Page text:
I’ve also done a lot of thinking about how there can be mental places that feel like those woods where one can stay lost.  The sense of being lost isn’t necessarily bad or good, but rather frustrating and interesting at the same time.  The existential questions that plague me seem to be telling me that no matter how much I try to read the world around me, there may not be a definitive answer to my questions.  And maybe what I need to remember is to keep a metaphorical cabin in my eyesight so that I can find my way home.  Interestingly, toward the end of the book Kafka finds himself once again in these woods and intentionally goes much deeper into them without the thought of making it back to the cabin.  This narrative development throws a wrench into my thinking pattern and loops me back to the idea that once you are lost in the woods, you stay lost.

And sometimes it is easier to to dwell lost than to find a way out.

I had another conversation with a friend about changing habits in the context of changing the patterns of poverty that exist.  In the midst of talking about how easy it is for us to point to someone else and say, well, if you changed your spending habits, you wouldn’t be in this situation.  But then my friend mentioned that it was easy for us to think like that when we have healthy spending habits, budgeting knowledge and have had a completely different life story.  She compared it to us trying to rid our diets of all sugars, and how much discipline and will power it would take.  Habits of living–much like habits of thinking–are incredibly difficult to break.

And so.  I am left with wondering what it would take to find my way out of my metaphorical woods.

Nostalgia as strength.

A Visit From the Goon Squad by Jennifer Egan was hailed by most critics last year and I’d been meaning to read it for a long time.  It is a novel that is book ended by two main characters, Sasha and Bennie–in their relative youth and in their more middle age.  In between is a series of chapters where these two characters are on the periphery somewhere and the chapter is focused on someone loosely connected to one of them.

As I was reading it, I found it a little kitschy and a a little hard to follow, feeling like I knew I’d have to reread it if I wanted to truly understand.  After I finished the book, I read a bunch of reviews and most people described the chapters as more like short stories.  Had I gone into the reading with that mindset, I think it would have been a different experience.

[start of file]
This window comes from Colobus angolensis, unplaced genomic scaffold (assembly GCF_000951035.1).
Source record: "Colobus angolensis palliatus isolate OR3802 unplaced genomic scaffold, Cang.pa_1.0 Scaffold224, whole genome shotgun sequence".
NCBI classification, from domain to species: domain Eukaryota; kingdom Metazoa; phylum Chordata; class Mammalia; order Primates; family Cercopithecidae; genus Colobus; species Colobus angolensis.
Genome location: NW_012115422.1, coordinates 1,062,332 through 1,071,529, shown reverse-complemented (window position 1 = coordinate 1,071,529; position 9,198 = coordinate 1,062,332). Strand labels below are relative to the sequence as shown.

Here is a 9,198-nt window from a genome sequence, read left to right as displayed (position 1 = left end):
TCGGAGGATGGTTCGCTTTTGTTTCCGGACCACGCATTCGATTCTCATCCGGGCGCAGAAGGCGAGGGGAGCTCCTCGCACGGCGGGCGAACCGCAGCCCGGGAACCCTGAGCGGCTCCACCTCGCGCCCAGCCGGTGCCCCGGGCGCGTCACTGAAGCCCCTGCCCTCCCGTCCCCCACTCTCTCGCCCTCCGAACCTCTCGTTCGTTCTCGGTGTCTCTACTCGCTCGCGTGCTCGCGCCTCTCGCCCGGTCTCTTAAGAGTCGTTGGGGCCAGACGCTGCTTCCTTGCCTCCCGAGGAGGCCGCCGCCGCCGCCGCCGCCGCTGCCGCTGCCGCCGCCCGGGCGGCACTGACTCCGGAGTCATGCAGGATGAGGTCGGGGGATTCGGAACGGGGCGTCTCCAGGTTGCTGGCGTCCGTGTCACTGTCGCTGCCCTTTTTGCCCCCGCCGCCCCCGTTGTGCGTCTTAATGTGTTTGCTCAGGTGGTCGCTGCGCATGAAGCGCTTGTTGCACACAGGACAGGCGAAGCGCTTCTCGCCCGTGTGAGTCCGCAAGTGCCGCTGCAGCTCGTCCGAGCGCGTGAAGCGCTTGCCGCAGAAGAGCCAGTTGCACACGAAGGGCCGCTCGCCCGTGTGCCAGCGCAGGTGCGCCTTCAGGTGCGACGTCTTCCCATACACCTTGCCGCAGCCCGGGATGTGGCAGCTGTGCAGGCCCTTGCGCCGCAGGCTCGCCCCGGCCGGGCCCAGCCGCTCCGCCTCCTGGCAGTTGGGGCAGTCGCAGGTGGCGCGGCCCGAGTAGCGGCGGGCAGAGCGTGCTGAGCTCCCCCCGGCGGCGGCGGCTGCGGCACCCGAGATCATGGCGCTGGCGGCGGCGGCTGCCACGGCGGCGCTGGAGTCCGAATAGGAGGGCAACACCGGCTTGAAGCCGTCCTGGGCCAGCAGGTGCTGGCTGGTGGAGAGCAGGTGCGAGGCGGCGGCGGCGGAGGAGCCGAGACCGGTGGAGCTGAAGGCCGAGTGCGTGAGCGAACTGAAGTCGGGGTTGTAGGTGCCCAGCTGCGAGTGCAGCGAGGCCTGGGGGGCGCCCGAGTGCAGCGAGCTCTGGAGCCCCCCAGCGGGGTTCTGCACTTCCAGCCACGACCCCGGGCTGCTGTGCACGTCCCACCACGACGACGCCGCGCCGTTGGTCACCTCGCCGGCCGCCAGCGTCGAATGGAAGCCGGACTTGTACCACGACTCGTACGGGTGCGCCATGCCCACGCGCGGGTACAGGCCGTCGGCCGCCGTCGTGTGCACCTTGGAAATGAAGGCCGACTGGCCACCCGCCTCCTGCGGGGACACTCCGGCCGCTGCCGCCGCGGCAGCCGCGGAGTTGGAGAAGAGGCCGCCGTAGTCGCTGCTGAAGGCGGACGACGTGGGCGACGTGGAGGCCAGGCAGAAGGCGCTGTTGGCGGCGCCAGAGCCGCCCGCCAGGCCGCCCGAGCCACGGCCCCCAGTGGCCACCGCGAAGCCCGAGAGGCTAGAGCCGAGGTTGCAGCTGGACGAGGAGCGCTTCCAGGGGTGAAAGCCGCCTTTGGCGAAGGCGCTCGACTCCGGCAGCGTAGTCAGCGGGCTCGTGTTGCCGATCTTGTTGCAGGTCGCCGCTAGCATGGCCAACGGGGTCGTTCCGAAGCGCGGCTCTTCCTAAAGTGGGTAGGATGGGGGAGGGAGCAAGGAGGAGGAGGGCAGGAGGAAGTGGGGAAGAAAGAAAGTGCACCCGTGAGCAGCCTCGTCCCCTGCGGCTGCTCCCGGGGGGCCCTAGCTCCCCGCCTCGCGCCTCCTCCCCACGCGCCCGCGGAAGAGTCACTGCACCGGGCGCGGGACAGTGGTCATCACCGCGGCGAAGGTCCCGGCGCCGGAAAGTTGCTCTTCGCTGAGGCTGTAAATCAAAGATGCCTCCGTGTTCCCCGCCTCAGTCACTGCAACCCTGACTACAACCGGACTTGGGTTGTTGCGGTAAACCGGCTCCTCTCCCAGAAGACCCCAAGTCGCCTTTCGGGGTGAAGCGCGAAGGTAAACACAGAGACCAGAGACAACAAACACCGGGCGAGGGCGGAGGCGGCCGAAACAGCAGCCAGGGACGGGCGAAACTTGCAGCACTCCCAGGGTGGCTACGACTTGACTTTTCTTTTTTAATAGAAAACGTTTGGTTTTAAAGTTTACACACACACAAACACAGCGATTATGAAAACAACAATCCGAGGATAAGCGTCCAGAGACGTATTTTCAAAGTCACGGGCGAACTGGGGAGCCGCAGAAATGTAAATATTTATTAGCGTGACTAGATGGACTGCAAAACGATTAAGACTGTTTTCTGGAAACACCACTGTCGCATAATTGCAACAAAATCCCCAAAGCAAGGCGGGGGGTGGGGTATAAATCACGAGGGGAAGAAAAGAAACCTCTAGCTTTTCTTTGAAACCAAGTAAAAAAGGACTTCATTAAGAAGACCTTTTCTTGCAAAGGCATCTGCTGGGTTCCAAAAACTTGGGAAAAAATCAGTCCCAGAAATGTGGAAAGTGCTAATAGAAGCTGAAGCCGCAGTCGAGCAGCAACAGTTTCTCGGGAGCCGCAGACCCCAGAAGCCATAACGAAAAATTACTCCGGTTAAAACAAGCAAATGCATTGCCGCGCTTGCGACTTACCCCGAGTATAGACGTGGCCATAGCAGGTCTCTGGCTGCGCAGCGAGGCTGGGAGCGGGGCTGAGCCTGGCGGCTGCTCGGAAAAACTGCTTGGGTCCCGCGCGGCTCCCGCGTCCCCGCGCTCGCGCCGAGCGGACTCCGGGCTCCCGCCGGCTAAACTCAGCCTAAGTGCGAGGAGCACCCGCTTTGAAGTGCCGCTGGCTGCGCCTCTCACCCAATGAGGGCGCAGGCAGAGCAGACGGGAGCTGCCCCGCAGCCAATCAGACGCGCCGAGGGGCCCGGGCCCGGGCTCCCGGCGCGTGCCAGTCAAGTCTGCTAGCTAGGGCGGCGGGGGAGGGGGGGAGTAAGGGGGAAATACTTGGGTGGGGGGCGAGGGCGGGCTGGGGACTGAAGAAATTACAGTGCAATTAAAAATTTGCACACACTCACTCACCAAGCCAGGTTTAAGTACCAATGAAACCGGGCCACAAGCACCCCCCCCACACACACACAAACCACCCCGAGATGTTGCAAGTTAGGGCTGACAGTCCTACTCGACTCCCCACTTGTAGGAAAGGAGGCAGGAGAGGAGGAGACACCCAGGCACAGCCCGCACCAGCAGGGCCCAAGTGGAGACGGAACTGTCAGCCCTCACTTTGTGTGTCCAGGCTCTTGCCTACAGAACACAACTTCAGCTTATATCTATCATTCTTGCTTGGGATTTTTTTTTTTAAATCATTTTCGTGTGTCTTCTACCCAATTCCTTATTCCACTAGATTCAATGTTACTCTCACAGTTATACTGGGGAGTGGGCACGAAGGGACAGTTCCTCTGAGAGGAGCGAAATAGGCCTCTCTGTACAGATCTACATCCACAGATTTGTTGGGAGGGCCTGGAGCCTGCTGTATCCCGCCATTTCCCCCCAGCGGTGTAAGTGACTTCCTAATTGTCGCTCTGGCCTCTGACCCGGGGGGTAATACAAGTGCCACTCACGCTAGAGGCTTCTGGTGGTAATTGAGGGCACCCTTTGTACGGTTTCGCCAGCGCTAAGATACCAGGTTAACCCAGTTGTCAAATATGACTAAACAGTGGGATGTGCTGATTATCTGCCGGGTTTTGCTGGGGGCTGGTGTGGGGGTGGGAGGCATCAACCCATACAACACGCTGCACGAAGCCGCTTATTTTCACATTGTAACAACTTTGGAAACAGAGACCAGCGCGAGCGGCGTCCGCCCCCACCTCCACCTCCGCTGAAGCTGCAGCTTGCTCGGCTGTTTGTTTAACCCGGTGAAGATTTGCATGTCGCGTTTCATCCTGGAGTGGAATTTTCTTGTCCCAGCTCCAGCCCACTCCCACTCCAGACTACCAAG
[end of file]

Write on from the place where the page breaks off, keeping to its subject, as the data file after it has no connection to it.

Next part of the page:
The part of the book that I loved, however, was when the narrator was Sasha’s 11 year old daughter Alison, who told her story in a powerpoint journal.  The future sections of the book all showed technology gone incredibly annoying, but somehow this was a thought provoking blend of the visual and the written.  A few of the things she mentioned particularly struck a chord with me and I found a bit of a kindred spirit in both of these female characters.  This is, in part, a book about time, and these moments felt the least jaded and most hopeful to me.

The “What I’m Afraid Of” slide came after she had gone on the kind of long walk with her dad where the world seems incredibly far away.  This is what she is thinking as she walks back to their house.
page 299

My heart hurt in a way I can’t describe when I read this.  I remember having moments like this when I was little, but not having a way to express it: feeling, as a child that I would long for the moment I was standing in later as an adult, and feeling despair for the fact that it was impossible to hold on to it.  Alison’s voice as a character is different from the rest of the characters, possibly because she is youngest of all narrators, and possibly because what she imagines missing is so pure.  The other narrators, when they are older, miss the teenage and young adult years: the freedom and the hope of what it yet to come.  

“Mom’s Art” slide is where Alison tries to explain the art that her mom, Sasha (who the reader meets at the beginning of the book as a 30 year old women in therapy for kleptomania):

“She uses found objects, they come from our house and our lives, she glues them onto boards and shellacs them, she says they’re precious because they’re casual and meaningless, but they tell the whole story if you really look.”


This is an interesting fact to learn about Sasha: that she now “steals” objects that have no meaning to most people, but is able to find meaning in them, and that she seems able to create true meaning in her life.  As a reader, writer and sometimes poet, I love small details that feel meaningless to most people, but have a story underneath.  I think it’s significant that Egan uses the word shellacs–it sounds a bit like a desperate push to save something, or, an artistic way to create and remember the details that get forgotten among louder, bolder ones.